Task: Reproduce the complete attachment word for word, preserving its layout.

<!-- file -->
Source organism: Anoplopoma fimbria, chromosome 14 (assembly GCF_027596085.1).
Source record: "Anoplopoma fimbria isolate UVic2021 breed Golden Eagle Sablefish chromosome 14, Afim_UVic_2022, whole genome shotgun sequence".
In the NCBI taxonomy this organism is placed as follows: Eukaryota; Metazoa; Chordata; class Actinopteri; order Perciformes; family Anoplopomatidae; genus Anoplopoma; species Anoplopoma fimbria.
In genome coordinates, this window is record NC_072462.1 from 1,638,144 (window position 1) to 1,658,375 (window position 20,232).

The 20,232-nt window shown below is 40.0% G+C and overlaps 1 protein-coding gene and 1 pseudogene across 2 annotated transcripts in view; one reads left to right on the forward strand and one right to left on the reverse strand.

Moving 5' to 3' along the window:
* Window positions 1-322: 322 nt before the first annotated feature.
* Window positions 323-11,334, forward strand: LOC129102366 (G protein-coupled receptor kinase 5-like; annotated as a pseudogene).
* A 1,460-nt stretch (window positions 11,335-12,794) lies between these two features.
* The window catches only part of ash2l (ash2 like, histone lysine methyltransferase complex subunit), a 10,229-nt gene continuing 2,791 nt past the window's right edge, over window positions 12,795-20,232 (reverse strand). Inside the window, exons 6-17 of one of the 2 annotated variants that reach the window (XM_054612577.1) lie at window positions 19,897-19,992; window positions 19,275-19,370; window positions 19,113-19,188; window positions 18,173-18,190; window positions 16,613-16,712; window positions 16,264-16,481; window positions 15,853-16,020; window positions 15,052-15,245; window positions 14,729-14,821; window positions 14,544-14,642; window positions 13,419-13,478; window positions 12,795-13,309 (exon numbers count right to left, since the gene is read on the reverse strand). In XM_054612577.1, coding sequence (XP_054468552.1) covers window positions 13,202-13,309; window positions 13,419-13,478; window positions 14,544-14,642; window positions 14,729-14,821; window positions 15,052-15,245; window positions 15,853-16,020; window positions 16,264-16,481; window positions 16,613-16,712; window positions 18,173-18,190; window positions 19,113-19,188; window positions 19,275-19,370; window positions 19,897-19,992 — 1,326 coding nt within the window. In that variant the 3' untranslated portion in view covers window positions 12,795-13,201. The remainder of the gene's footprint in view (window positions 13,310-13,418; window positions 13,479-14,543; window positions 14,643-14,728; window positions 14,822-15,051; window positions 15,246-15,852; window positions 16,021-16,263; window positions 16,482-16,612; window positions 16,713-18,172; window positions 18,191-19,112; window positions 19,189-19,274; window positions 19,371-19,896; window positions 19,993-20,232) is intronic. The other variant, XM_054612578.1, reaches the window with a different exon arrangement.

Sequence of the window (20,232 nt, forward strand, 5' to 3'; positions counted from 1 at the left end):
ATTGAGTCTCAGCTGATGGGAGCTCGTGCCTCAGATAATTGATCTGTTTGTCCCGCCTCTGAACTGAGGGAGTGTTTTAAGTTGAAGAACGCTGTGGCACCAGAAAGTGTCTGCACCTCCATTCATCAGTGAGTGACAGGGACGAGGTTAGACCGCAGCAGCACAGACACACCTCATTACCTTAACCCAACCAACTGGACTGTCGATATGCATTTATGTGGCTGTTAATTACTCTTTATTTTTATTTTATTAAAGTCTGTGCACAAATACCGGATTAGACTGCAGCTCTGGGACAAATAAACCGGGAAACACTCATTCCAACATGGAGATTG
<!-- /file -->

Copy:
Source organism: Anoplopoma fimbria, chromosome 14 (assembly GCF_027596085.1).
Source record: "Anoplopoma fimbria isolate UVic2021 breed Golden Eagle Sablefish chromosome 14, Afim_UVic_2022, whole genome shotgun sequence".
In the NCBI taxonomy this organism is placed as follows: Eukaryota; Metazoa; Chordata; class Actinopteri; order Perciformes; family Anoplopomatidae; genus Anoplopoma; species Anoplopoma fimbria.
In genome coordinates, this window is record NC_072462.1 from 1,638,144 (window position 1) to 1,658,375 (window position 20,232).

The 20,232-nt window shown below is 40.0% G+C and overlaps 1 protein-coding gene and 1 pseudogene across 2 annotated transcripts in view; one reads left to right on the forward strand and one right to left on the reverse strand.

Moving 5' to 3' along the window:
* Window positions 1-322: 322 nt before the first annotated feature.
* Window positions 323-11,334, forward strand: LOC129102366 (G protein-coupled receptor kinase 5-like; annotated as a pseudogene).
* A 1,460-nt stretch (window positions 11,335-12,794) lies between these two features.
* The window catches only part of ash2l (ash2 like, histone lysine methyltransferase complex subunit), a 10,229-nt gene continuing 2,791 nt past the window's right edge, over window positions 12,795-20,232 (reverse strand). Inside the window, exons 6-17 of one of the 2 annotated variants that reach the window (XM_054612577.1) lie at window positions 19,897-19,992; window positions 19,275-19,370; window positions 19,113-19,188; window positions 18,173-18,190; window positions 16,613-16,712; window positions 16,264-16,481; window positions 15,853-16,020; window positions 15,052-15,245; window positions 14,729-14,821; window positions 14,544-14,642; window positions 13,419-13,478; window positions 12,795-13,309 (exon numbers count right to left, since the gene is read on the reverse strand). In XM_054612577.1, coding sequence (XP_054468552.1) covers window positions 13,202-13,309; window positions 13,419-13,478; window positions 14,544-14,642; window positions 14,729-14,821; window positions 15,052-15,245; window positions 15,853-16,020; window positions 16,264-16,481; window positions 16,613-16,712; window positions 18,173-18,190; window positions 19,113-19,188; window positions 19,275-19,370; window positions 19,897-19,992 — 1,326 coding nt within the window. In that variant the 3' untranslated portion in view covers window positions 12,795-13,201. The remainder of the gene's footprint in view (window positions 13,310-13,418; window positions 13,479-14,543; window positions 14,643-14,728; window positions 14,822-15,051; window positions 15,246-15,852; window positions 16,021-16,263; window positions 16,482-16,612; window positions 16,713-18,172; window positions 18,191-19,112; window positions 19,189-19,274; window positions 19,371-19,896; window positions 19,993-20,232) is intronic. The other variant, XM_054612578.1, reaches the window with a different exon arrangement.

Sequence of the window (20,232 nt, forward strand, 5' to 3'; positions counted from 1 at the left end):
ATTGAGTCTCAGCTGATGGGAGCTCGTGCCTCAGATAATTGATCTGTTTGTCCCGCCTCTGAACTGAGGGAGTGTTTTAAGTTGAAGAACGCTGTGGCACCAGAAAGTGTCTGCACCTCCATTCATCAGTGAGTGACAGGGACGAGGTTAGACCGCAGCAGCACAGACACACCTCATTACCTTAACCCAACCAACTGGACTGTCGATATGCATTTATGTGGCTGTTAATTACTCTTTATTTTTATTTTATTAAAGTCTGTGCACAAATACCGGATTAGACTGCAGCTCTGGGACAAATAAACCGGGAAACACTCATTCCAACATGGAGATTG